Lightning Network is currently starting to build up, it has recently passed 2 Million dollars in capacity, but its still far from being perfect, there’s currently very little ways of assessing how much fees a payer will pay, although its currently mostly a negligible value, it may not be in the future.
A use case of the Payee paying the fees of the transaction is used in almost every exchange platform, because on the main blockchain you can assess the current average fees and even figure out how much, on average, it will take your payment to be accepted by the network if you sent it with a definite amount, this currently does not exist in Lightning.
If the payee pays the fees the payer can route the payment towards complicit nodes that charge way higher fees than average.
Dmitry Petukhov presents a different approach to the UTXO consolidation problem called Organic Consolidation.
For UTXO-based cryptocurrencies, it is important to have the set of managed Unspent Transaction Outputs in optimal shape, because if you have too much small UTXO, you will have to create bigger transactions to send the same amount of funds, and hence pay bigger network fee, or even need to send several transactions to transfer the needed amount.
Typical approach to handle this is to do periodical sweep of UTXO, bundling them all together, at the time when network fee is low.
We implemented another approach, that does not require manual UTXO consolidation, and at the same time, conserves network fee - when fee in the network is high, the algorithm tries to use less UTXO per transaction, and when network fee is low, it will create bigger transaction, effectively performing UTXO consolidation along with regular payments. This organic UTXO consolidation allows to maintain healthy UTXO set automatically, without manual consolidation runs.
Following the last few months of low transaction fees, many have used the opportunity to consolidate their UTXOs . Xapo, a company that makes an online bitcoin wallet, recently published a report on their experience consolidating millions of UTXOs.
The idea behind UTXO consolidation is essentially this: when your average outgoing payment is larger than your average incoming payment (or when they’re the same, but you’re batching outgoing payments), you’ll often have to combine many UTXOs in order to fund an outgoing transaction, which increases the size of your transactions and hence the fees you pay. By consolidating UTXOs in advance, you can combine inputs ahead of time, giving you more control over when most of those costs are incurred. If you can do it when fees are low, that lets you reduce those costs pretty substantially.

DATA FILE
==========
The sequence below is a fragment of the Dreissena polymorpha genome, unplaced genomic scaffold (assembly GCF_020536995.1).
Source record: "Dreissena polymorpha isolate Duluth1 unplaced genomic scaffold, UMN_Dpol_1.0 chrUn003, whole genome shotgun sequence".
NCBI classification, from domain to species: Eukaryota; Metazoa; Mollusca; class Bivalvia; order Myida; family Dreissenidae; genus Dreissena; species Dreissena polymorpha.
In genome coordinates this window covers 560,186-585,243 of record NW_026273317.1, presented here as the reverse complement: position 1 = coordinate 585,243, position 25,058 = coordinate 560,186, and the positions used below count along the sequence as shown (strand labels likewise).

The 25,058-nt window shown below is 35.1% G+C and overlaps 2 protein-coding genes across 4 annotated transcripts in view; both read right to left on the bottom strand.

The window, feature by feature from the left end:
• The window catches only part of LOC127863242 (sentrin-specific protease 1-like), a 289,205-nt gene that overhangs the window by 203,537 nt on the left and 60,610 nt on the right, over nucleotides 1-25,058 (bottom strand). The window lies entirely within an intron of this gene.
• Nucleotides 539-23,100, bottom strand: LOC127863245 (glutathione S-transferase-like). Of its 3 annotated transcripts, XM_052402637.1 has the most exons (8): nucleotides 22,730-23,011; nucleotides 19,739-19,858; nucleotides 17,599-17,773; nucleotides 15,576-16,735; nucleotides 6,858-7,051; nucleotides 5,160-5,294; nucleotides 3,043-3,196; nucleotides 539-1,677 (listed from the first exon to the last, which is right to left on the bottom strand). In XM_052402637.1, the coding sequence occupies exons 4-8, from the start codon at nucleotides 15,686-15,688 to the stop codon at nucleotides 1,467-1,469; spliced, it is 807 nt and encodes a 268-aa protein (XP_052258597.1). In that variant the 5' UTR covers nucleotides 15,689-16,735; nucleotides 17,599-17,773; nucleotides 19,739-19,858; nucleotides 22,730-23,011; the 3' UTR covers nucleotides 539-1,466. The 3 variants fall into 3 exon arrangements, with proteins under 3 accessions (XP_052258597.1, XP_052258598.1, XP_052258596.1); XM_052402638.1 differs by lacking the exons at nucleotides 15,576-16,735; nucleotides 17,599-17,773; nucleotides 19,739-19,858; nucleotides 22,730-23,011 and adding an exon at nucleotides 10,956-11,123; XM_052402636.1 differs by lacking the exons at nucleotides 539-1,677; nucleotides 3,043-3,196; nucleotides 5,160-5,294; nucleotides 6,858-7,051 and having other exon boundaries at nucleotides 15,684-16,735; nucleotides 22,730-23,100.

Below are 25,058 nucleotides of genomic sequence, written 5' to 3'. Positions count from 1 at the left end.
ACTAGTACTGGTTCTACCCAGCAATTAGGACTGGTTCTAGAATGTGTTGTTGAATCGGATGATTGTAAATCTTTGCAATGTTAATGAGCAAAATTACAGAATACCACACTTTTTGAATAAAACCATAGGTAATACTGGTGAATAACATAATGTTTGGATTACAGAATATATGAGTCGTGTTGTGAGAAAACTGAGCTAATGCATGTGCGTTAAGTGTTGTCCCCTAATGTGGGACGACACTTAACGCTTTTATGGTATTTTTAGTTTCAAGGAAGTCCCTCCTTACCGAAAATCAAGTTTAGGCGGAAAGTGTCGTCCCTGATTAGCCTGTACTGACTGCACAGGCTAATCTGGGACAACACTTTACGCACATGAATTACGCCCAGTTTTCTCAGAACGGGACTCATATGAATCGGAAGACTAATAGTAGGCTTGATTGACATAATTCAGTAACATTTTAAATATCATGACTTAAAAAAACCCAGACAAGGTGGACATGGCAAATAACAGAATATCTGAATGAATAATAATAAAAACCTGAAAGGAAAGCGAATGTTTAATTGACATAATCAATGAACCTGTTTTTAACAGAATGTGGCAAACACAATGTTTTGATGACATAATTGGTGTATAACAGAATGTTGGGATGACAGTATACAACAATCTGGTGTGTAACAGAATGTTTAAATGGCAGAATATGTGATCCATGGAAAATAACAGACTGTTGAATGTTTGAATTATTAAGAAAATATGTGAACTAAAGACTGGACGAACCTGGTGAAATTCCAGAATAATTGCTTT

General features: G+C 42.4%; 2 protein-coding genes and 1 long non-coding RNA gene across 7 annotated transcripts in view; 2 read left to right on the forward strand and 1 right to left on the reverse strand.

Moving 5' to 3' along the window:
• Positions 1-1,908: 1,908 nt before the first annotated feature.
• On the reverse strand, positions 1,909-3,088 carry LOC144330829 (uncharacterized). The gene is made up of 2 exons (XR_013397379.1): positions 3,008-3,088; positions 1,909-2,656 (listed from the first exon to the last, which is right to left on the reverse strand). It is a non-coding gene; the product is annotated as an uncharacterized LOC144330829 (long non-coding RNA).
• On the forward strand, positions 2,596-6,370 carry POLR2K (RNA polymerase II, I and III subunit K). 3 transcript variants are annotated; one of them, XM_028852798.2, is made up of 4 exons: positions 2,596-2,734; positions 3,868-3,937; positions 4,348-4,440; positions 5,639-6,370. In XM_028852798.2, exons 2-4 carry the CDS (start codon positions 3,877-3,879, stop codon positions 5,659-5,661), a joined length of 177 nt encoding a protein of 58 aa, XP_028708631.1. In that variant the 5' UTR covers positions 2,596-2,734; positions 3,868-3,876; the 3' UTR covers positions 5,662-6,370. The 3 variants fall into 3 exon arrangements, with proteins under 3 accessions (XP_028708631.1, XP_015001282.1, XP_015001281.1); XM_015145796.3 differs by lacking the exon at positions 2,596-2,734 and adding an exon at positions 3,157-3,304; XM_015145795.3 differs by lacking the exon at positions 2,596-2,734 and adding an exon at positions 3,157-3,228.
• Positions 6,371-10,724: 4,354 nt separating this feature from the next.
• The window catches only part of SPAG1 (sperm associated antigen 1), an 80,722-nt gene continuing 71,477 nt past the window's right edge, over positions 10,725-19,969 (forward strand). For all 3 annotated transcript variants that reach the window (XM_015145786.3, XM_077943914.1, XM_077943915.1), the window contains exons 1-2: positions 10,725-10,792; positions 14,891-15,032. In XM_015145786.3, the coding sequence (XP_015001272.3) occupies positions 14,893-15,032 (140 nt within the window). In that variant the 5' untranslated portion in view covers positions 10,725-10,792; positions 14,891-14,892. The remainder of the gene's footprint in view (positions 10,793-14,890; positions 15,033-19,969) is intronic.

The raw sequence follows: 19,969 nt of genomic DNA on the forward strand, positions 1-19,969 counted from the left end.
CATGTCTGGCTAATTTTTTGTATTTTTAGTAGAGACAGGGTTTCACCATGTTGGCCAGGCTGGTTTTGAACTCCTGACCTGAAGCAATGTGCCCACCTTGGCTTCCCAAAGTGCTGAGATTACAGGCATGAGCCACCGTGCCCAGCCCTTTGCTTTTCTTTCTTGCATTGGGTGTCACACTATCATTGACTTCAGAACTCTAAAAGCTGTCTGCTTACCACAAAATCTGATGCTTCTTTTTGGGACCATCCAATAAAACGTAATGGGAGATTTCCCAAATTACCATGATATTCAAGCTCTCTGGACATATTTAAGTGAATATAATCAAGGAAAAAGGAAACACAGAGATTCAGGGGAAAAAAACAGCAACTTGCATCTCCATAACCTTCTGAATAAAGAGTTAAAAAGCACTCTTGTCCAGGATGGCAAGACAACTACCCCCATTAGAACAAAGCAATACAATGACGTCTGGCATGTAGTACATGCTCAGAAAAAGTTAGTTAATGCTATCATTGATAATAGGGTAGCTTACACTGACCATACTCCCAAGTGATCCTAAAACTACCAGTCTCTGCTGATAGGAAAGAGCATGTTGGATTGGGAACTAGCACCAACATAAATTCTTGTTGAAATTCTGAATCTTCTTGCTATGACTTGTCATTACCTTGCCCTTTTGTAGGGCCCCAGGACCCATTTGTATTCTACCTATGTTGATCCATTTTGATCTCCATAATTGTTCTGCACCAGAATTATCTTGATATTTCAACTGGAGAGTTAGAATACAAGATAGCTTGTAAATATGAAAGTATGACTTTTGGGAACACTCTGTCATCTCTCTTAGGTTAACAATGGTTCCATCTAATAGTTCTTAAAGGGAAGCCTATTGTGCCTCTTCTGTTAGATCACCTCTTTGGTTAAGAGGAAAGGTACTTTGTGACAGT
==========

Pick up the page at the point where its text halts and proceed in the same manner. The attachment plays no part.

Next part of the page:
The largest problem we are having today with the lightning protocol is trying to predict future fees. Eltoo solves this elegantly, but meanwhile we would like to include a 546 satoshi OP_TRUE output in commitment transactions so that we use minimal fees and then use CPFP (which can’t be done at the moment due to CSV delays on outputs). Unfortunately, we’d have to P2SH it at the moment as a raw ‘OP_TRUE’ is non-standard. Are there any reasons not to suggest such a policy change?
OP_TRUE is an operation code used in Bitcoin Script. Its function is to push “1” onto the stack, which will later be popped and evaluated in conjunction with standard lightning commitment transactions. Every operation code yields a computational weight because they are all components of a smart contract. Fundamentally, the commitment transactions for Lightning are “hacky”, meaning they take advantage of unusual protocols and combinations of operation codes. The impact of this on the user is an inability to consistently calculate transaction fees.
The last thing lightning users would want would be to close a channel only to see their funds suspended in the memory pool or to close a channel and overpay. While transaction fees can be adjusted following transactions, lightning transactions ought to occur with a degree of precision that circumnavigates a scenario where a user would ever have to adjust an on-chain transaction fees.
Prior to SegWit, when blocks were at their transaction maximum and major wallets were not transaction batching, many wallets were generated and discarded with minuscule sums. In the Bitcoin source code, these balances are referred to as “dust” (the following comment is adjusted for formatting):
“Dust” is defined in terms of dustRelayFee, which has units satoshis-per-kilobyte. If you’d pay more in fees than the value of the output to spend something, then we consider it dust.